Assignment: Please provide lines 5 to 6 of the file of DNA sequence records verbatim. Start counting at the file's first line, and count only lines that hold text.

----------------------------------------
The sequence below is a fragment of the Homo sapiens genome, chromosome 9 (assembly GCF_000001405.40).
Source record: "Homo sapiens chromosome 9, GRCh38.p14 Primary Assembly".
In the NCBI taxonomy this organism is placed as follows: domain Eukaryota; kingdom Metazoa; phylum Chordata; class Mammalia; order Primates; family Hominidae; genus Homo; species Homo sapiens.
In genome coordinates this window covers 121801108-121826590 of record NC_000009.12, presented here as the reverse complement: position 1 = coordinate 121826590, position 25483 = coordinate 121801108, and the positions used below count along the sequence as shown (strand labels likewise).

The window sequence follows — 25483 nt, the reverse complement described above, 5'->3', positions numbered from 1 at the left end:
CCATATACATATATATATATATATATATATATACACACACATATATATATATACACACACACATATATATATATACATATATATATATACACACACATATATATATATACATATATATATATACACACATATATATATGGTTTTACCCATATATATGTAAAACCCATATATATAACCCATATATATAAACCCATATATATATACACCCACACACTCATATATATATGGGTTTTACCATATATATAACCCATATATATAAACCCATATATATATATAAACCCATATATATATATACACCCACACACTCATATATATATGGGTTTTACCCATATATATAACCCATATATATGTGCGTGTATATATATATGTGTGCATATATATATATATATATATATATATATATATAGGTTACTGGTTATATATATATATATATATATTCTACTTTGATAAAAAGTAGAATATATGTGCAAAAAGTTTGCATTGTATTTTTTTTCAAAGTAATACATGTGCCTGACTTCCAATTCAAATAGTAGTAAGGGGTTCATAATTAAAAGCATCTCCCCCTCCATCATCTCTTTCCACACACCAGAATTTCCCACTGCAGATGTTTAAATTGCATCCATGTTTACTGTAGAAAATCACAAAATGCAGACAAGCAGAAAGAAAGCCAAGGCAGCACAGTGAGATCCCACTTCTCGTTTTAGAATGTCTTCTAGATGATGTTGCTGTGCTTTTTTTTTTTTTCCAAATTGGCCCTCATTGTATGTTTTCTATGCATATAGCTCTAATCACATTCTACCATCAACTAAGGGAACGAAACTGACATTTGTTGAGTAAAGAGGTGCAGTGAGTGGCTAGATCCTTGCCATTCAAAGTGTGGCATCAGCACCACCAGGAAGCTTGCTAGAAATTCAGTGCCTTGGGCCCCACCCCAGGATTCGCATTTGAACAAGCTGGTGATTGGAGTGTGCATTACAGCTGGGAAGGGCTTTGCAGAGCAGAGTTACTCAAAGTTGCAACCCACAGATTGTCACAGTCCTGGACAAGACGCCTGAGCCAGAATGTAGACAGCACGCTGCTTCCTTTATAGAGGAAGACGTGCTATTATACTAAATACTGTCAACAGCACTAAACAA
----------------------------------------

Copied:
The window sequence follows — 25483 nt, the reverse complement described above, 5'->3', positions numbered from 1 at the left end:
CCATATACATATATATATATATATATATATATACACACACATATATATATATACACACACACATATATATATATACATATATATATATACACACACATATATATATATACATATATATATATACACACATATATATATGGTTTTACCCATATATATGTAAAACCCATATATATAACCCATATATATAAACCCATATATATATACACCCACACACTCATATATATATGGGTTTTACCATATATATAACCCATATATATAAACCCATATATATATATAAACCCATATATATATATACACCCACACACTCATATATATATGGGTTTTACCCATATATATAACCCATATATATGTGCGTGTATATATATATGTGTGCATATATATATATATATATATATATATATATATAGGTTACTGGTTATATATATATATATATATATTCTACTTTGATAAAAAGTAGAATATATGTGCAAAAAGTTTGCATTGTATTTTTTTTCAAAGTAATACATGTGCCTGACTTCCAATTCAAATAGTAGTAAGGGGTTCATAATTAAAAGCATCTCCCCCTCCATCATCTCTTTCCACACACCAGAATTTCCCACTGCAGATGTTTAAATTGCATCCATGTTTACTGTAGAAAATCACAAAATGCAGACAAGCAGAAAGAAAGCCAAGGCAGCACAGTGAGATCCCACTTCTCGTTTTAGAATGTCTTCTAGATGATGTTGCTGTGCTTTTTTTTTTTTTCCAAATTGGCCCTCATTGTATGTTTTCTATGCATATAGCTCTAATCACATTCTACCATCAACTAAGGGAACGAAACTGACATTTGTTGAGTAAAGAGGTGCAGTGAGTGGCTAGATCCTTGCCATTCAAAGTGTGGCATCAGCACCACCAGGAAGCTTGCTAGAAATTCAGTGCCTTGGGCCCCACCCCAGGATTCGCATTTGAACAAGCTGGTGATTGGAGTGTGCATTACAGCTGGGAAGGGCTTTGCAGAGCAGAGTTACTCAAAGTTGCAACCCACAGATTGTCACAGTCCTGGACAAGACGCCTGAGCCAGAATGTAGACAGCACGCTGCTTCCTTTATAGAGGAAGACGTGCTATTATACTAAATACTGTCAACAGCACTAAACAA